I thought I'd had enough. But no there was too much to see. On Wednesday afternoon I returned for a few hours to investigate some showrooms and installations around Clerkenwell Green. Old buildings such as theSessions House being used to great effect these days. I found innovative bathroom solutions, Spanish ceramics, South African textiles and some innovative lighting solutions in the underground cells of the old Detention House including some more acoustic solutions, this time made from waste cotton – the gorgeous tiles that look like papier machĂ© (see middle pic above). 

And then I went back again on Thursday! After the restaurant acoustics talk I collected my brick then investigated the spaces within St John's church Clerkenwell. I haven't been inside there for over fours years. Lots of lovely floorings and textiles in the church. I particularly liked the topographic rugs. The crypt below has been given a whitewash since I last visited, which makes the space better and brighter for events such as this yet leaving William's memento mori and the unknown knight undisturbed whilst surrounded by Kasthall's gorgeous rugs. By now it was 5pm and many showrooms were closing. I wish I'd got to Schotten & Hansen earlier so that I could have coloured up a swatch of wood (see below left) Ooh.
I ended my experience at Viaduct where there are some amazing unique lighting and furniture pieces on show. But I was too late to see the marvellous Mr Smith is action at his letterpress. I did chat to him for quite a while though, even though he'd as good as lost his voice after demonstrating his work. 

I'm exhausted and so very pleased I had the time to visit this year. It’s been a delight. I’ve learned lots and I have met some interesting people. Thank you CDW2023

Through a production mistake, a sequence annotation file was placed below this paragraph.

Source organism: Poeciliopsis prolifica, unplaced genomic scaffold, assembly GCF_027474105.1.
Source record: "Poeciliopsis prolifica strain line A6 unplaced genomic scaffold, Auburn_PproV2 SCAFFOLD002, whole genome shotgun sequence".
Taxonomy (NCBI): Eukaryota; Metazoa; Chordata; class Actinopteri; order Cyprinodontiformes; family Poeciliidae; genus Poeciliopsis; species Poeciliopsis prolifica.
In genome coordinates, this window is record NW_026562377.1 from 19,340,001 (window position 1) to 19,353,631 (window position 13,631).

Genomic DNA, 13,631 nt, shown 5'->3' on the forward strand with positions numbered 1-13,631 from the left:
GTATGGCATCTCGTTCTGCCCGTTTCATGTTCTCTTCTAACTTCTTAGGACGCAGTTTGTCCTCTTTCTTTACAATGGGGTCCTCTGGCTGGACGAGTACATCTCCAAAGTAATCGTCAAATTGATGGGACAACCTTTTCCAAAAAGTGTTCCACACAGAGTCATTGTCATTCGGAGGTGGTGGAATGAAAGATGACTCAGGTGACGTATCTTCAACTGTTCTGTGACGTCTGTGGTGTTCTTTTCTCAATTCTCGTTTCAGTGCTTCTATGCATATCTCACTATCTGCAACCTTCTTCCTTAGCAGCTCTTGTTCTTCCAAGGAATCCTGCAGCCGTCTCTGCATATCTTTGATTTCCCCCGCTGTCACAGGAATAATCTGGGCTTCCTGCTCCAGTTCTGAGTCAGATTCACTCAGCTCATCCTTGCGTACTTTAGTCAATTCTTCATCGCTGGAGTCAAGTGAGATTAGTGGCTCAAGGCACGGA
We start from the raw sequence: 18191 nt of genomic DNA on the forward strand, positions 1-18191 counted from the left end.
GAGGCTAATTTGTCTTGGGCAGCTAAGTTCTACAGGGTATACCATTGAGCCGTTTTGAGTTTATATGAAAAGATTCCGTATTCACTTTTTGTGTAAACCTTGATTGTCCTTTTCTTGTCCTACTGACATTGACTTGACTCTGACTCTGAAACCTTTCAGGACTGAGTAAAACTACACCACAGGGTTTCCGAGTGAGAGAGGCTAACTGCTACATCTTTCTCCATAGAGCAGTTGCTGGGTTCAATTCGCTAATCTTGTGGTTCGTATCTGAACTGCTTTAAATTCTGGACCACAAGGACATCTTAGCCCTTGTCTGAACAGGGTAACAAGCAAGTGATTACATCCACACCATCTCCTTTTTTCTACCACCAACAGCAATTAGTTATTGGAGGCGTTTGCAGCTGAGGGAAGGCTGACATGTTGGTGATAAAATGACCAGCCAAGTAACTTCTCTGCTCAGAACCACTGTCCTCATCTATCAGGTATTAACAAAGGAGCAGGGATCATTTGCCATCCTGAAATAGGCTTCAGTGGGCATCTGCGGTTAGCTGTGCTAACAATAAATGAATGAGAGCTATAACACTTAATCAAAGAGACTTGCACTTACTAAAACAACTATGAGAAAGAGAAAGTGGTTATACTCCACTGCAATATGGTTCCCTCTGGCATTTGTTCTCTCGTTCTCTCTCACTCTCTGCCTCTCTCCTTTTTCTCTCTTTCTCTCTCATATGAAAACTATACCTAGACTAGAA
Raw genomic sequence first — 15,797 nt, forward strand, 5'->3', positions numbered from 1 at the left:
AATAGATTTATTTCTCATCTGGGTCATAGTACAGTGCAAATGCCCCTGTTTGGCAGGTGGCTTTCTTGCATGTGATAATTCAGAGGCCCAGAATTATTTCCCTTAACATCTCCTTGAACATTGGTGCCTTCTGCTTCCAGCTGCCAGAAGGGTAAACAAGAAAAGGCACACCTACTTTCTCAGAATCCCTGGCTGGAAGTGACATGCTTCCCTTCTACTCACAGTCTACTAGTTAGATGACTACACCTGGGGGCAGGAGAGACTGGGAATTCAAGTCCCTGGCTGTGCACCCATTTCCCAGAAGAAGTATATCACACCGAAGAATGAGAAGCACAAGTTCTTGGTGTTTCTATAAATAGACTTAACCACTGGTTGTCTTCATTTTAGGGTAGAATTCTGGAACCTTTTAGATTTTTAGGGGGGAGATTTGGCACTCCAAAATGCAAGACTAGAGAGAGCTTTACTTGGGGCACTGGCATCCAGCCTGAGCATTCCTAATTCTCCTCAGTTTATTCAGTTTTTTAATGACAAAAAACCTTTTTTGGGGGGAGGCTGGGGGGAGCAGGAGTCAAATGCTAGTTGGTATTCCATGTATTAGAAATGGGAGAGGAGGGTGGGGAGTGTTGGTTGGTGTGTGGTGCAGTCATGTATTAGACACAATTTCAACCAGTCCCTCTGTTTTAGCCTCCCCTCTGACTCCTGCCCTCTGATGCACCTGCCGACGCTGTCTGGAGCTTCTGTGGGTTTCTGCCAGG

One more thing... I kept noticing that everyone I spoke to had pale eyes, either blue like mine or green or light yellowy hazel. A weird phenomenon. I’m sure I only met one person who had brown eyes (a Zip mixer tap man). I wonder, is there some kind of correlation here re an interest in creative innovative stuff? Just a thought. 

10 May 2023

Remembering Andreas Michli & Son

I was out and about wandering* along and through the back streets of Harringay/Haringey recently. After delivering a framed print to an address in the Hornsey Vale area (which, incidentally, offers amazing views of Ally Pally) I was intending to head straight back home to Holloway but on venturing slightly off-piste I rediscovered the lovely old library near the junction of Quernmore Rd which beckoned me inside and, after half an hour of book browsing, I then got distracted and delighted by the shops that form the old station parade there and, oh gawd, here we go again... I was out for hours. I'm not complaining though. 

Emerging into Wightman Road, I first investigated some of the streets that form the lower rungs of 'the ladder' including the parallel worlds of the New River and the Harringay Passage, a footpath that links Turnpike Lane to Umfreville Rd but stops short of the railway land, today converted into a marvellous bug-tastic and diverse eco-park.